Q

RTF security: Avoiding embedded malware

The Zeus malware is threatening RTF security by embedding itself in the file, which is commonly seen as safer than other file formats such as PDFs. Learn how to prevent the threat.

How are hackers using RTF files to infect victims and what can my enterprise do to stay protected?

Rich Text Format or RTF files have long been considered safer file types to share with others. There have been fewer vulnerabilities found in RTF than in other file formats because RTF doesn't have the extensive functionality to attack in an exploit as .doc files have. It does, however, have significantly more features than raw text files, making it attractive to enterprises.

TrendMicro posted a blog describing a social-engineering attack that gets a user to click on a malicious document embedded in an RTF file. (The RTF file format allows other files to be embedded in it, and users can manually open the file directly from the WordPad application in Windows.) TrendMicro reported that malicious files contained instructions in Portuguese or German to open the embedded file to view a receipt which, in actuality, is a malicious CPL or control panel file (used for displaying icons in the control panel) that downloads the Zbot/Zeus malware. This is an uncommon way for the malware to spread.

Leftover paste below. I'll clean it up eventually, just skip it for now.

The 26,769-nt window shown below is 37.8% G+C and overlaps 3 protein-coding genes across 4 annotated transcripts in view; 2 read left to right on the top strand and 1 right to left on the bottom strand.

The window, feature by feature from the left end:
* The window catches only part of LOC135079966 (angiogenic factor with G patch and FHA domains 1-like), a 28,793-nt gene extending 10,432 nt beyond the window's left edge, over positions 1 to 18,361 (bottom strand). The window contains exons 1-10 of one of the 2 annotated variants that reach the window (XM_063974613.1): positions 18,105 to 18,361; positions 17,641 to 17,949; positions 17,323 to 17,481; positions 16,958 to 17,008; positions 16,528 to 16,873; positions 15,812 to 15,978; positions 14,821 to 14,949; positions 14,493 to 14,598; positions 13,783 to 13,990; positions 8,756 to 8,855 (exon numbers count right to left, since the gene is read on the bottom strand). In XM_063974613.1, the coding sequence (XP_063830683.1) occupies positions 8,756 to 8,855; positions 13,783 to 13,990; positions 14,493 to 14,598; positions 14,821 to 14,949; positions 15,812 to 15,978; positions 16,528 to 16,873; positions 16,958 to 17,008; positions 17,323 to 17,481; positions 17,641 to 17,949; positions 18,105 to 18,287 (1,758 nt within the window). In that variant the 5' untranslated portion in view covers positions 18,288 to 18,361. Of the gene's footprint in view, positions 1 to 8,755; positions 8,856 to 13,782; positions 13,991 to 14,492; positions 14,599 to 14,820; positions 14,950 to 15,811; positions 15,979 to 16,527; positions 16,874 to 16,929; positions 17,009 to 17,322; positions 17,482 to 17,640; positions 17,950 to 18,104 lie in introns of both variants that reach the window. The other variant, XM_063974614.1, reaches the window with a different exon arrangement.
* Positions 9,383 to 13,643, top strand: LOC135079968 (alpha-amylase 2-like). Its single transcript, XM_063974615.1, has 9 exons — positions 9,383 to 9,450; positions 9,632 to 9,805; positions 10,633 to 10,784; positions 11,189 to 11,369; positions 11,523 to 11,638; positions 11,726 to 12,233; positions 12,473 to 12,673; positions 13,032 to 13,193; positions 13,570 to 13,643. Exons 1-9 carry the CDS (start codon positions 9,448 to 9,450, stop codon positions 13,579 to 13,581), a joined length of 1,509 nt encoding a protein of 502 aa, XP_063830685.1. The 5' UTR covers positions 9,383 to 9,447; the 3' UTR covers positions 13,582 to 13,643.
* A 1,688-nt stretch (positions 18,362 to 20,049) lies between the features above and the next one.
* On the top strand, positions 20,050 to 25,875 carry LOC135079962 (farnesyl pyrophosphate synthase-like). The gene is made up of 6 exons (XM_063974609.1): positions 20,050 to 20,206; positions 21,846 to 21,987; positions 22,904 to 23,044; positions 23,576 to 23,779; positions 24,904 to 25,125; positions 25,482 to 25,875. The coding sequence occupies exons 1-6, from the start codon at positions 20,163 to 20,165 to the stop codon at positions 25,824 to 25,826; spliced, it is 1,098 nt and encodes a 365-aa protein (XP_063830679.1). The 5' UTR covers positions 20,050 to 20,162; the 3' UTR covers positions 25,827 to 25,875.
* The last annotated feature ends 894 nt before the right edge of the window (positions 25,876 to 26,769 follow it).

Note that there are very few legitimate reasons to embed files in RTF files, meaning that any RTF file with an embedded file should be considered suspicious. Enterprises can best protect their endpoints by using anti-spam or antimalware software that inspects email and/or network traffic, or by leveraging devices that use deep inspection to identify embedded files and quarantine them.

Enterprises could also keep endpoints safe by converting all RTF attachments to images or other file formats that don't contain these vulnerabilities; however, this could negatively impact file sharing capabilities. RTF files could also be outright blocked because they're much less frequently used than .doc or PDF files, but this wouldn't stop malware from entering via other file attachments. Enterprises could also consider blocking all file attachments from external email addresses, but this dramatic response could also negatively impact business functionality. Given these tradeoffs, it may be most reliable to rely on endpoint antimalware software or network inspection devices like intrusion prevention systems, antimalware network appliances, next-generation firewalls, etc.

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This was last published in August 2014

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It's always the same. Do not open suspicious emails you are not expecting, don't click unknown links in the page/form or document. Most of all scan each file with an anti-virus program before you do anything....Some people will never learn until a virus trashes their system.

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